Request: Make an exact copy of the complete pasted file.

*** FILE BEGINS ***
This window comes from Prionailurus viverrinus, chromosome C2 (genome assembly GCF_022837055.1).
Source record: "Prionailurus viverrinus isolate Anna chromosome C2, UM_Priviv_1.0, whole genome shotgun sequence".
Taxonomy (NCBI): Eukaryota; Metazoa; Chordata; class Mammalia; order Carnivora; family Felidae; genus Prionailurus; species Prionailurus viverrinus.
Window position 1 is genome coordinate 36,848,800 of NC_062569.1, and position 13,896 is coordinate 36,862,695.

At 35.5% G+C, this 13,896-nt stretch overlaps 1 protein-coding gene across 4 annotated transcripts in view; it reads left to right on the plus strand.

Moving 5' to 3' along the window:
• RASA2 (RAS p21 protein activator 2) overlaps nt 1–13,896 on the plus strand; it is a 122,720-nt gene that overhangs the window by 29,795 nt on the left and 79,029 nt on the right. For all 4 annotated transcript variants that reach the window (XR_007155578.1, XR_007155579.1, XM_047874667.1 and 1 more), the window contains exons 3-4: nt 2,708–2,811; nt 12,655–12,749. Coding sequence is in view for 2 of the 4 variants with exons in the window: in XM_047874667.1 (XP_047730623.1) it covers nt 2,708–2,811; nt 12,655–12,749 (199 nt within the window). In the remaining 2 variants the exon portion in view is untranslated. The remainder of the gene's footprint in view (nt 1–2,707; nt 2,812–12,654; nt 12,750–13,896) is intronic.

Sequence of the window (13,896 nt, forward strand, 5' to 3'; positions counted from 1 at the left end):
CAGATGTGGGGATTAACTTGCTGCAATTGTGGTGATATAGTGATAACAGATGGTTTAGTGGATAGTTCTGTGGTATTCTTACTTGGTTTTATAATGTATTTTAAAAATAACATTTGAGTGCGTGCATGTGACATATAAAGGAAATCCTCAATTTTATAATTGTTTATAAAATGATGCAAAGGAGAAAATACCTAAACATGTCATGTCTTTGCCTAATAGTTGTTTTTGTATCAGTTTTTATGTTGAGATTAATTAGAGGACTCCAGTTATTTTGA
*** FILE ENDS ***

This window comes from Prionailurus viverrinus, chromosome C2 (genome assembly GCF_022837055.1).
Source record: "Prionailurus viverrinus isolate Anna chromosome C2, UM_Priviv_1.0, whole genome shotgun sequence".
Taxonomy (NCBI): Eukaryota; Metazoa; Chordata; class Mammalia; order Carnivora; family Felidae; genus Prionailurus; species Prionailurus viverrinus.
Window position 1 is genome coordinate 36,848,800 of NC_062569.1, and position 13,896 is coordinate 36,862,695.

At 35.5% G+C, this 13,896-nt stretch overlaps 1 protein-coding gene across 4 annotated transcripts in view; it reads left to right on the plus strand.

Moving 5' to 3' along the window:
• RASA2 (RAS p21 protein activator 2) overlaps nt 1–13,896 on the plus strand; it is a 122,720-nt gene that overhangs the window by 29,795 nt on the left and 79,029 nt on the right. For all 4 annotated transcript variants that reach the window (XR_007155578.1, XR_007155579.1, XM_047874667.1 and 1 more), the window contains exons 3-4: nt 2,708–2,811; nt 12,655–12,749. Coding sequence is in view for 2 of the 4 variants with exons in the window: in XM_047874667.1 (XP_047730623.1) it covers nt 2,708–2,811; nt 12,655–12,749 (199 nt within the window). In the remaining 2 variants the exon portion in view is untranslated. The remainder of the gene's footprint in view (nt 1–2,707; nt 2,812–12,654; nt 12,750–13,896) is intronic.

Sequence of the window (13,896 nt, forward strand, 5' to 3'; positions counted from 1 at the left end):
CAGATGTGGGGATTAACTTGCTGCAATTGTGGTGATATAGTGATAACAGATGGTTTAGTGGATAGTTCTGTGGTATTCTTACTTGGTTTTATAATGTATTTTAAAAATAACATTTGAGTGCGTGCATGTGACATATAAAGGAAATCCTCAATTTTATAATTGTTTATAAAATGATGCAAAGGAGAAAATACCTAAACATGTCATGTCTTTGCCTAATAGTTGTTTTTGTATCAGTTTTTATGTTGAGATTAATTAGAGGACTCCAGTTATTTTGA